John Crace is a cherry on the top of the literary world. He’s a writer for the Guardian’s Books section who pens the “Digested Read” column. In it he satirizes the most popular writers, going after clunky plots, pretentious styles, risible dialogue, and anything else he can sniff out with his wonderful sense of play. He says he does it as a semi-serious critique and to entertain. And I wouldn’t argue.
As a reader and a writer (who has a short story in an upcoming sci-fi anthology, Timeshares, out on March 2 by DAW Books) I like his style of critique. Most reviewers of books these days are nothing more than panting tongues who never find a thing wrong with the story. It’s all a bunch of positive ions with a net electrical charge of loss. And I mean loss for the potential reader.
I’m not advocating for scathing reviews that butcher, but I am looking for clear, insightful, literary criticism. And it doesn’t have to be dull and serious and over a person’s head — as Crace has amply proved.
A good review can help a reader decide if in the great overload of books to choose from, a certain title is worth the time and money.
But I’m the first to admit that I hardly ever buy or take a book out of the library (which is the finest example of democracy at work) based on a review. I find books to read by browsing bookstores; reading authors that my favourite ones suggest; or even checking out the “Customers Who Bought This Item Also Bought” at Amazon. Rarely do I pick up a book because of a review.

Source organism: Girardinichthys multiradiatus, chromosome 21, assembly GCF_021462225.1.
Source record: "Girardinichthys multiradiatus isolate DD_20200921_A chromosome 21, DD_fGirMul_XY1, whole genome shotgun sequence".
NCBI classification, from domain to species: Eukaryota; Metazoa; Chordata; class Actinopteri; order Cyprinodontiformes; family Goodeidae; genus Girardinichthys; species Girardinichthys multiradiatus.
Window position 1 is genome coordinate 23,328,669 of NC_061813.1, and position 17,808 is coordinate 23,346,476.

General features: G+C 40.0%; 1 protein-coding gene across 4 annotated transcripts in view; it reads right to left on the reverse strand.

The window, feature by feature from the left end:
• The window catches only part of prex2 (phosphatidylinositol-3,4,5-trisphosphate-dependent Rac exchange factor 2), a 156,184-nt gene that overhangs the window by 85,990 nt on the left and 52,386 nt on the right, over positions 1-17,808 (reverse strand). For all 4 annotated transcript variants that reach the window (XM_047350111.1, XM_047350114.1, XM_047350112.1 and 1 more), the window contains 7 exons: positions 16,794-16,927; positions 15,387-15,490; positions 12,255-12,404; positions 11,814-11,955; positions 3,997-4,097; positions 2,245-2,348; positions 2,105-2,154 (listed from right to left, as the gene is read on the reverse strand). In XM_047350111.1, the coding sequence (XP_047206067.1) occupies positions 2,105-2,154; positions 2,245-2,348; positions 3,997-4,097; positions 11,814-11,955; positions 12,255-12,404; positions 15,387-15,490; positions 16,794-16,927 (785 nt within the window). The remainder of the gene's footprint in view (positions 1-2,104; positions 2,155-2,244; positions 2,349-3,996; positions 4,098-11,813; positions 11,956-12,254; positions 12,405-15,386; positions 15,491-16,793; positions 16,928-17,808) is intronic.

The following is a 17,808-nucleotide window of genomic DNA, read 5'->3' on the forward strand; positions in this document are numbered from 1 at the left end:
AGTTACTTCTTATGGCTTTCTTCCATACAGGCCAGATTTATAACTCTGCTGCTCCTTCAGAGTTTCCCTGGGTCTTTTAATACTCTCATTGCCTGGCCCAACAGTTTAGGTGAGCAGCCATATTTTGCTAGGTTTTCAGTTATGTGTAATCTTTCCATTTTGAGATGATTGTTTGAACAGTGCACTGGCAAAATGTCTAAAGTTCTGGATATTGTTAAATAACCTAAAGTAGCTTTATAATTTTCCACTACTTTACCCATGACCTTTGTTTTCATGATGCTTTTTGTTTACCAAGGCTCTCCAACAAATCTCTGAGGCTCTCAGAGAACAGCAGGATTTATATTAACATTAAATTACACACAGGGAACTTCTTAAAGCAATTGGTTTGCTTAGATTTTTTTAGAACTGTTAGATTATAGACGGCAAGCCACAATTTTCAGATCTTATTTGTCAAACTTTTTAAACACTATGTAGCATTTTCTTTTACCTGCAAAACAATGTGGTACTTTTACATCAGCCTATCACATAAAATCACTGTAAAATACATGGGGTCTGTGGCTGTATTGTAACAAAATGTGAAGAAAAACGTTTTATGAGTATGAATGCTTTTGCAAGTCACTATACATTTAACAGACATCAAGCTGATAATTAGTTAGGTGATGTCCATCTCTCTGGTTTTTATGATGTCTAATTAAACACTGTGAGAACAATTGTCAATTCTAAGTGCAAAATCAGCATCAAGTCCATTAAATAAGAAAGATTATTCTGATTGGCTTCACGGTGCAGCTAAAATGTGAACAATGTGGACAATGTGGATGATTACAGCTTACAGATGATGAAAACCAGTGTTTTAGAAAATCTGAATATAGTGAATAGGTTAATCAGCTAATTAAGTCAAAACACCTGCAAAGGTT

That’s my own bias, of course. I’m just not that interested in what someone else has to say about a book before I’ve read it unless he or she says it in a way that captures my interest. And as I’ve already mentioned, most of the reviews I do read, when the bug bites me, I find are paying lip service to the author, rolling around in the author’s patch of clover and telling you to do the same. Nettles to that.
Not John Crace. Every “Digested Read” gets to the fibre of the book through his satirical take. Yes he can be cruel at times, but the best satire is a way to get to the difficult places in a narrative (or even in life), places we might otherwise over-look because it’s easier to ignore the demanding.
Crace is like a particle accelerator as he sends the beams of his satirical and critical mind (like protons in opposite directions) into a book and then smashes the narrative up and lets you as a reader sift through the critical explosions that should result in a Big Bang of new thinking, seeing, and even understanding.
The thing is, though, who is going to parody Crace?